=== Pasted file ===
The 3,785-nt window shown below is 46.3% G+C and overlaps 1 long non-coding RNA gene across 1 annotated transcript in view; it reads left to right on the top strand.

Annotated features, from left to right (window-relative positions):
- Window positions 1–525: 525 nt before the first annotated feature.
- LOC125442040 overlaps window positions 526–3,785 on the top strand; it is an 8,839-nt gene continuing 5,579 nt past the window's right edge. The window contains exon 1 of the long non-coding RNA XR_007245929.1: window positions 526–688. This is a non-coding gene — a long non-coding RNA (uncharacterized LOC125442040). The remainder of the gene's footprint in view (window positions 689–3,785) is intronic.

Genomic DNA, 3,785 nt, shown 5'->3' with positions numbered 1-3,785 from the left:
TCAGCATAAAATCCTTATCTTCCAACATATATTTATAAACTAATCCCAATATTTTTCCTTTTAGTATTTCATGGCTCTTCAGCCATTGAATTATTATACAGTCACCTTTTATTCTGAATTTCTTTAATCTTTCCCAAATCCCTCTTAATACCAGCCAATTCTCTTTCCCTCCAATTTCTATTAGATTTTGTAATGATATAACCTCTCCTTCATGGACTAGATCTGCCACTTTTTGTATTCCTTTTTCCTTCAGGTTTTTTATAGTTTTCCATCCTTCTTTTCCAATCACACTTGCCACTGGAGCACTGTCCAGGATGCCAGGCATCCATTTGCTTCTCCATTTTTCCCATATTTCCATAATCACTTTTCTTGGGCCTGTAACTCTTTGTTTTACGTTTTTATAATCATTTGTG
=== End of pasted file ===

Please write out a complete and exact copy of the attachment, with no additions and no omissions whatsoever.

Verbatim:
The 3,785-nt window shown below is 46.3% G+C and overlaps 1 long non-coding RNA gene across 1 annotated transcript in view; it reads left to right on the top strand.

Annotated features, from left to right (window-relative positions):
- Window positions 1–525: 525 nt before the first annotated feature.
- LOC125442040 overlaps window positions 526–3,785 on the top strand; it is an 8,839-nt gene continuing 5,579 nt past the window's right edge. The window contains exon 1 of the long non-coding RNA XR_007245929.1: window positions 526–688. This is a non-coding gene — a long non-coding RNA (uncharacterized LOC125442040). The remainder of the gene's footprint in view (window positions 689–3,785) is intronic.

Genomic DNA, 3,785 nt, shown 5'->3' with positions numbered 1-3,785 from the left:
TCAGCATAAAATCCTTATCTTCCAACATATATTTATAAACTAATCCCAATATTTTTCCTTTTAGTATTTCATGGCTCTTCAGCCATTGAATTATTATACAGTCACCTTTTATTCTGAATTTCTTTAATCTTTCCCAAATCCCTCTTAATACCAGCCAATTCTCTTTCCCTCCAATTTCTATTAGATTTTGTAATGATATAACCTCTCCTTCATGGACTAGATCTGCCACTTTTTGTATTCCTTTTTCCTTCAGGTTTTTTATAGTTTTCCATCCTTCTTTTCCAATCACACTTGCCACTGGAGCACTGTCCAGGATGCCAGGCATCCATTTGCTTCTCCATTTTTCCCATATTTCCATAATCACTTTTCTTGGGCCTGTAACTCTTTGTTTTACGTTTTTATAATCATTTGTG